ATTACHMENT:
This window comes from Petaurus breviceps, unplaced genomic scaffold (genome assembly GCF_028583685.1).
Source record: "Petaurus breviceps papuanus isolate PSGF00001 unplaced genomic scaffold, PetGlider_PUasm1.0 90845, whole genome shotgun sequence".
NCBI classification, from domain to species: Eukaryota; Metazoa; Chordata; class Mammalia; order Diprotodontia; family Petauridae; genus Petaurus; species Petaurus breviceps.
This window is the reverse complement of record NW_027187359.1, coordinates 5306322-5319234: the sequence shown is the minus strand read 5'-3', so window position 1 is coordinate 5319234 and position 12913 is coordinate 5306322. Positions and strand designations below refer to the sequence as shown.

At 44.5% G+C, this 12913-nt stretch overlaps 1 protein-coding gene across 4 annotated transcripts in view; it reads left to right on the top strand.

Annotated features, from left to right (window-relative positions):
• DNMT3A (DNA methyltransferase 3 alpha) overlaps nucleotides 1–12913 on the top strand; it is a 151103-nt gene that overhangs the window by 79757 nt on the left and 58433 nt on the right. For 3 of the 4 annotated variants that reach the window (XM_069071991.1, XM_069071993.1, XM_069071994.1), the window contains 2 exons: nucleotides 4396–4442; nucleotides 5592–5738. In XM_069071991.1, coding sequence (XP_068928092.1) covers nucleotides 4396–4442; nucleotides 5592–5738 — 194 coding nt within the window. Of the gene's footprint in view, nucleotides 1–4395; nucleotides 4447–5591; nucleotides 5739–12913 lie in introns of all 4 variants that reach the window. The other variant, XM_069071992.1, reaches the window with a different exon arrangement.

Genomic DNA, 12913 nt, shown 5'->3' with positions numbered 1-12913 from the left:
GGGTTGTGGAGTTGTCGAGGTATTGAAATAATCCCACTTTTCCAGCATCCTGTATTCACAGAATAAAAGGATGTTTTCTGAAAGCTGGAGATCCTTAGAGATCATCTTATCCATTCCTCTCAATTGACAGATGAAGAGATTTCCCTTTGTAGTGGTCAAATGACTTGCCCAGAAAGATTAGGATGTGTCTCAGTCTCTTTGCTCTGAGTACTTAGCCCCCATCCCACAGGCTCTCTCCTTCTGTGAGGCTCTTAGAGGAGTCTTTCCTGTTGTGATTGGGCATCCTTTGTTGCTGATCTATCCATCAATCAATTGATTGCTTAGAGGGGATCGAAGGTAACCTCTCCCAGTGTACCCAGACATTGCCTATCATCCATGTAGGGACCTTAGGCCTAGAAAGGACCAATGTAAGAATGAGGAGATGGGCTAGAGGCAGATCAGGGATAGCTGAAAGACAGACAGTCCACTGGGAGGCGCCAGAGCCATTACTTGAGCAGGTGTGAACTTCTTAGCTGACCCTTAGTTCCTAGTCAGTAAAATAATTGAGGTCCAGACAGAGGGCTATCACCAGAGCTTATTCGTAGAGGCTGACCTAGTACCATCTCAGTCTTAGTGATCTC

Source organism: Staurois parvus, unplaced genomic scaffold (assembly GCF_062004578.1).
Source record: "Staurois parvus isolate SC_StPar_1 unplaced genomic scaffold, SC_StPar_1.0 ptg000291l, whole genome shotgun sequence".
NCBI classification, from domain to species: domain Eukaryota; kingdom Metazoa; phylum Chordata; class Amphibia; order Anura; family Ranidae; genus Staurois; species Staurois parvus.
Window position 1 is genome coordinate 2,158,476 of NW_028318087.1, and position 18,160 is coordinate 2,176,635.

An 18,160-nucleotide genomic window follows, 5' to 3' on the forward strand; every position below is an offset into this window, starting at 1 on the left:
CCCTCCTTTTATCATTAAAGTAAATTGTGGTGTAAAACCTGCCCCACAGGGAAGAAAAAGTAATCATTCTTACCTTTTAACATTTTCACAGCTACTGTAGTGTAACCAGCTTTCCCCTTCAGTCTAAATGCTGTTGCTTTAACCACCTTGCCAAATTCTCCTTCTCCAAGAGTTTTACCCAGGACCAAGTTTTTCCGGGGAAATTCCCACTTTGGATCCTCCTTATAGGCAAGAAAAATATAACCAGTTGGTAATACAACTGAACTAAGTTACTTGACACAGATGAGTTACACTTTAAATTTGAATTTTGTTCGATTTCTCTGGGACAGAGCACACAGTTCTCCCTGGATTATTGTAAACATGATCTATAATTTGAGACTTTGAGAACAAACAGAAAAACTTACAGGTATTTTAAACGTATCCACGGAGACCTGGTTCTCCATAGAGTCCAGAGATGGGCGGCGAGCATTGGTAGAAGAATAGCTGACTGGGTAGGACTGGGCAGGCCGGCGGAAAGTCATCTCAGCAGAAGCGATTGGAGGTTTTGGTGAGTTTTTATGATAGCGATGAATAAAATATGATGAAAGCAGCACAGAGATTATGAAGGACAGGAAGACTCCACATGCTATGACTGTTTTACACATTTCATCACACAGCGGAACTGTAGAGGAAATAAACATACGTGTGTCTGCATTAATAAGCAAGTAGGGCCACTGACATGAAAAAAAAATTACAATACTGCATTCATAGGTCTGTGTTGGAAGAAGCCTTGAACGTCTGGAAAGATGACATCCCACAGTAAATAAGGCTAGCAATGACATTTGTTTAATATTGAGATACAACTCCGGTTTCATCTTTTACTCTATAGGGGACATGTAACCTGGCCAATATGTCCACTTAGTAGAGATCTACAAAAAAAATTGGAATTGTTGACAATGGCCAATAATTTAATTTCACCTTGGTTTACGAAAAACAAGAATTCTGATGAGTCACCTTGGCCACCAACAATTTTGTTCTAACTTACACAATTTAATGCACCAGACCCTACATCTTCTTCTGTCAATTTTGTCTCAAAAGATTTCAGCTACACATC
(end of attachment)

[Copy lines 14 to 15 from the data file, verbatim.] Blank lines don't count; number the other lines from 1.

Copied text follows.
An 18,160-nucleotide genomic window follows, 5' to 3' on the forward strand; every position below is an offset into this window, starting at 1 on the left:
CCCTCCTTTTATCATTAAAGTAAATTGTGGTGTAAAACCTGCCCCACAGGGAAGAAAAAGTAATCATTCTTACCTTTTAACATTTTCACAGCTACTGTAGTGTAACCAGCTTTCCCCTTCAGTCTAAATGCTGTTGCTTTAACCACCTTGCCAAATTCTCCTTCTCCAAGAGTTTTACCCAGGACCAAGTTTTTCCGGGGAAATTCCCACTTTGGATCCTCCTTATAGGCAAGAAAAATATAACCAGTTGGTAATACAACTGAACTAAGTTACTTGACACAGATGAGTTACACTTTAAATTTGAATTTTGTTCGATTTCTCTGGGACAGAGCACACAGTTCTCCCTGGATTATTGTAAACATGATCTATAATTTGAGACTTTGAGAACAAACAGAAAAACTTACAGGTATTTTAAACGTATCCACGGAGACCTGGTTCTCCATAGAGTCCAGAGATGGGCGGCGAGCATTGGTAGAAGAATAGCTGACTGGGTAGGACTGGGCAGGCCGGCGGAAAGTCATCTCAGCAGAAGCGATTGGAGGTTTTGGTGAGTTTTTATGATAGCGATGAATAAAATATGATGAAAGCAGCACAGAGATTATGAAGGACAGGAAGACTCCACATGCTATGACTGTTTTACACATTTCATCACACAGCGGAACTGTAGAGGAAATAAACATACGTGTGTCTGCATTAATAAGCAAGTAGGGCCACTGACATGAAAAAAAAATTACAATACTGCATTCATAGGTCTGTGTTGGAAGAAGCCTTGAACGTCTGGAAAGATGACATCCCACAGTAAATAAGGCTAGCAATGACATTTGTTTAATATTGAGATACAACTCCGGTTTCATCTTTTACTCTATAGGGGACATGTAACCTGGCCAATATGTCCACTTAGTAGAGATCTACAAAAAAAATTGGAATTGTTGACAATGGCCAATAATTTAATTTCACCTTGGTTTACGAAAAACAAGAATTCTGATGAGTCACCTTGGCCACCAACAATTTTGTTCTAACTTACACAATTTAATGCACCAGACCCTACATCTTCTTCTGTCAATTTTGTCTCAAAAGATTTCAGCTACACATC